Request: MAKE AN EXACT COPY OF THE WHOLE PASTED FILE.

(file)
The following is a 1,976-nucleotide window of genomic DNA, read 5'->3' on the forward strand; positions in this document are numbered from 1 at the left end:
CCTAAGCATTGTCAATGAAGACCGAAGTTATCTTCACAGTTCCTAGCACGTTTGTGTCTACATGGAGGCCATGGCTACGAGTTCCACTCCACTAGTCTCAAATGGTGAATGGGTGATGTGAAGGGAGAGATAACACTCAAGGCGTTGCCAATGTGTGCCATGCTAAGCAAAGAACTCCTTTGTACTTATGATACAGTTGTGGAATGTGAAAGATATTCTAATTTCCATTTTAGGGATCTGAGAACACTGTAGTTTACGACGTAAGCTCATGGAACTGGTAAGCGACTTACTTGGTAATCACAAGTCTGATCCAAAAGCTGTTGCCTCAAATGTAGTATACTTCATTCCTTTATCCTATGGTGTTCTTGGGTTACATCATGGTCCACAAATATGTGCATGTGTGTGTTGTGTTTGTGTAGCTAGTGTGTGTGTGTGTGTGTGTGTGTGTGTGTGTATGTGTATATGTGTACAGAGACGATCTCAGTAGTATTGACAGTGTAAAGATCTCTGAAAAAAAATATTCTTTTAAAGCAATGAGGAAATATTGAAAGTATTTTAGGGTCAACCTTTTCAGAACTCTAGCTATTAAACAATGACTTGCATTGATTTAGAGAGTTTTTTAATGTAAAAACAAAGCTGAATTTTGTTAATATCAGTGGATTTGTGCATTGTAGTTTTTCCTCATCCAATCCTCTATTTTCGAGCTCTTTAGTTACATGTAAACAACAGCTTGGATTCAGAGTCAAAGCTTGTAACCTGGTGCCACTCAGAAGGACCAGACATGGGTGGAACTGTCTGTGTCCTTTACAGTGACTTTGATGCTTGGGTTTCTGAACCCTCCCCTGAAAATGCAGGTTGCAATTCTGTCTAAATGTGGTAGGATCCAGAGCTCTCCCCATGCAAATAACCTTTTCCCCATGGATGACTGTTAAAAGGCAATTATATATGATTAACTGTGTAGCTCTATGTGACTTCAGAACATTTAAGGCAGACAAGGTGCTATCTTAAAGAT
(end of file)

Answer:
The following is a 1,976-nucleotide window of genomic DNA, read 5'->3' on the forward strand; positions in this document are numbered from 1 at the left end:
CCTAAGCATTGTCAATGAAGACCGAAGTTATCTTCACAGTTCCTAGCACGTTTGTGTCTACATGGAGGCCATGGCTACGAGTTCCACTCCACTAGTCTCAAATGGTGAATGGGTGATGTGAAGGGAGAGATAACACTCAAGGCGTTGCCAATGTGTGCCATGCTAAGCAAAGAACTCCTTTGTACTTATGATACAGTTGTGGAATGTGAAAGATATTCTAATTTCCATTTTAGGGATCTGAGAACACTGTAGTTTACGACGTAAGCTCATGGAACTGGTAAGCGACTTACTTGGTAATCACAAGTCTGATCCAAAAGCTGTTGCCTCAAATGTAGTATACTTCATTCCTTTATCCTATGGTGTTCTTGGGTTACATCATGGTCCACAAATATGTGCATGTGTGTGTTGTGTTTGTGTAGCTAGTGTGTGTGTGTGTGTGTGTGTGTGTGTGTGTATGTGTATATGTGTACAGAGACGATCTCAGTAGTATTGACAGTGTAAAGATCTCTGAAAAAAAATATTCTTTTAAAGCAATGAGGAAATATTGAAAGTATTTTAGGGTCAACCTTTTCAGAACTCTAGCTATTAAACAATGACTTGCATTGATTTAGAGAGTTTTTTAATGTAAAAACAAAGCTGAATTTTGTTAATATCAGTGGATTTGTGCATTGTAGTTTTTCCTCATCCAATCCTCTATTTTCGAGCTCTTTAGTTACATGTAAACAACAGCTTGGATTCAGAGTCAAAGCTTGTAACCTGGTGCCACTCAGAAGGACCAGACATGGGTGGAACTGTCTGTGTCCTTTACAGTGACTTTGATGCTTGGGTTTCTGAACCCTCCCCTGAAAATGCAGGTTGCAATTCTGTCTAAATGTGGTAGGATCCAGAGCTCTCCCCATGCAAATAACCTTTTCCCCATGGATGACTGTTAAAAGGCAATTATATATGATTAACTGTGTAGCTCTATGTGACTTCAGAACATTTAAGGCAGACAAGGTGCTATCTTAAAGAT